[0118] where h is the j-th column of the channel matrix H, and M=HH*+{fraction (**1**/Γ)}I, is an ML×ML matrix, Γ is the signal to noise ratio, and I is the ML×ML identity matrix.

[0119] In this case, as before, the error in decoding the j-th symbol c_{1j }will be minimized without any regard to the other symbols. Hence, the MMSE-IC and ML decoder will consist of Q different combiners, one for each symbol. It should be clear now that the MMSI-IC solution for the general case is a straight forward extension to the basic case shown earlier. The MMSEBC solution for the general case can be implemented using the subroutine G_{13 }MMSE.DECODE shown below.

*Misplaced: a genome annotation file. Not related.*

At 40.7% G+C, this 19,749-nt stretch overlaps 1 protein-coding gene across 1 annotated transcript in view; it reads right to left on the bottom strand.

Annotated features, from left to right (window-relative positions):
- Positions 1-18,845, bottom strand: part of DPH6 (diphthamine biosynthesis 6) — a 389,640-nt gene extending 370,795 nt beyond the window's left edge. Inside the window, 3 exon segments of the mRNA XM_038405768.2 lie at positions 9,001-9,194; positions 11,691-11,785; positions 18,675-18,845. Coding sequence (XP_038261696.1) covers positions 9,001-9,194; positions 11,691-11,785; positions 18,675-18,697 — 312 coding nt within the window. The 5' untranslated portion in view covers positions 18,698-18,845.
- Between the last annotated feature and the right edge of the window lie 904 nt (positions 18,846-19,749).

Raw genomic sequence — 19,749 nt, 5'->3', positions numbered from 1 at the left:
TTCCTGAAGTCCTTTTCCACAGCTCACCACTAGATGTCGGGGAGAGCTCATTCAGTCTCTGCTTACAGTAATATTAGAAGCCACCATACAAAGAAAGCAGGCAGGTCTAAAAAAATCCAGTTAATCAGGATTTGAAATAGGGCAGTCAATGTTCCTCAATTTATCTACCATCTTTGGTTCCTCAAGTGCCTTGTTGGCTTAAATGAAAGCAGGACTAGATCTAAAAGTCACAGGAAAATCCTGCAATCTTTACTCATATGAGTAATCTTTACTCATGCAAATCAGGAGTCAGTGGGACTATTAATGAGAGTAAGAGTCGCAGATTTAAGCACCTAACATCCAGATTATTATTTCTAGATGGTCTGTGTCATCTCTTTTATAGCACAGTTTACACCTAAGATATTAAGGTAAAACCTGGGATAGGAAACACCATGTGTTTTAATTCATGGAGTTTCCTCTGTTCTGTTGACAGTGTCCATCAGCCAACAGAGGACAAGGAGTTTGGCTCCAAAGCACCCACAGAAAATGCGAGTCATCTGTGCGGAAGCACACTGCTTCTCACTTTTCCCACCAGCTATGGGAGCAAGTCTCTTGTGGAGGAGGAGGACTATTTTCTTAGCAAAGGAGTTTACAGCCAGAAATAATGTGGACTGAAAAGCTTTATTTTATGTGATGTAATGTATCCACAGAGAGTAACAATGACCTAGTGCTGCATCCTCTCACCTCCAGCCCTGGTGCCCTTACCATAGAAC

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Classifications

U.S. Classification | 375/347, 375/E01.027, 375/E01.028 |

International Classification | H04B1/7105, H04B7/08, H04L1/08, H04B7/06, H04L1/04, H04L1/06, H04B7/12 |

Cooperative Classification | H04B7/12, H04B7/0845, H04B7/0857, H04B1/71055, H04B7/0669, H04L1/08, H04B7/0613, H04L1/0618, H04L1/04, H04B1/71057 |

European Classification | H04B1/7105C, H04B1/7105E, H04B7/12, H04L1/06T, H04L1/08, H04B7/06C, H04B7/06C2C, H04L1/04 |